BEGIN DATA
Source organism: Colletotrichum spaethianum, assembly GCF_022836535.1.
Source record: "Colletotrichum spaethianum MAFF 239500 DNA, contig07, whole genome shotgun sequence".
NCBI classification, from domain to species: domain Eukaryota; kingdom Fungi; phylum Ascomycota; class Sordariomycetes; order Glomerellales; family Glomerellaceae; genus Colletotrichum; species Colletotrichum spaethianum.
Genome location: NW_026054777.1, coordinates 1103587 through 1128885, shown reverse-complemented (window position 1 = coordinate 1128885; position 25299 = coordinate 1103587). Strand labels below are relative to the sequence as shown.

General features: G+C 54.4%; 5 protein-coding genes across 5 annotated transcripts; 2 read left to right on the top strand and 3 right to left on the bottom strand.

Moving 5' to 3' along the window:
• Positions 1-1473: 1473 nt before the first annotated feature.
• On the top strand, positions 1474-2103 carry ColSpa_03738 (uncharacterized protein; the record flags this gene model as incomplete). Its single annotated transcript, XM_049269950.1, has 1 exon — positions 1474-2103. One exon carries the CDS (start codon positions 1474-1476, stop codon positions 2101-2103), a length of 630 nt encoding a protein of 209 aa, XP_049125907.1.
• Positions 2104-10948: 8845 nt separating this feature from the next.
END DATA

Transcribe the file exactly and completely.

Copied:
Source organism: Colletotrichum spaethianum, assembly GCF_022836535.1.
Source record: "Colletotrichum spaethianum MAFF 239500 DNA, contig07, whole genome shotgun sequence".
NCBI classification, from domain to species: domain Eukaryota; kingdom Fungi; phylum Ascomycota; class Sordariomycetes; order Glomerellales; family Glomerellaceae; genus Colletotrichum; species Colletotrichum spaethianum.
Genome location: NW_026054777.1, coordinates 1103587 through 1128885, shown reverse-complemented (window position 1 = coordinate 1128885; position 25299 = coordinate 1103587). Strand labels below are relative to the sequence as shown.

General features: G+C 54.4%; 5 protein-coding genes across 5 annotated transcripts; 2 read left to right on the top strand and 3 right to left on the bottom strand.

Moving 5' to 3' along the window:
• Positions 1-1473: 1473 nt before the first annotated feature.
• On the top strand, positions 1474-2103 carry ColSpa_03738 (uncharacterized protein; the record flags this gene model as incomplete). Its single annotated transcript, XM_049269950.1, has 1 exon — positions 1474-2103. One exon carries the CDS (start codon positions 1474-1476, stop codon positions 2101-2103), a length of 630 nt encoding a protein of 209 aa, XP_049125907.1.
• Positions 2104-10948: 8845 nt separating this feature from the next.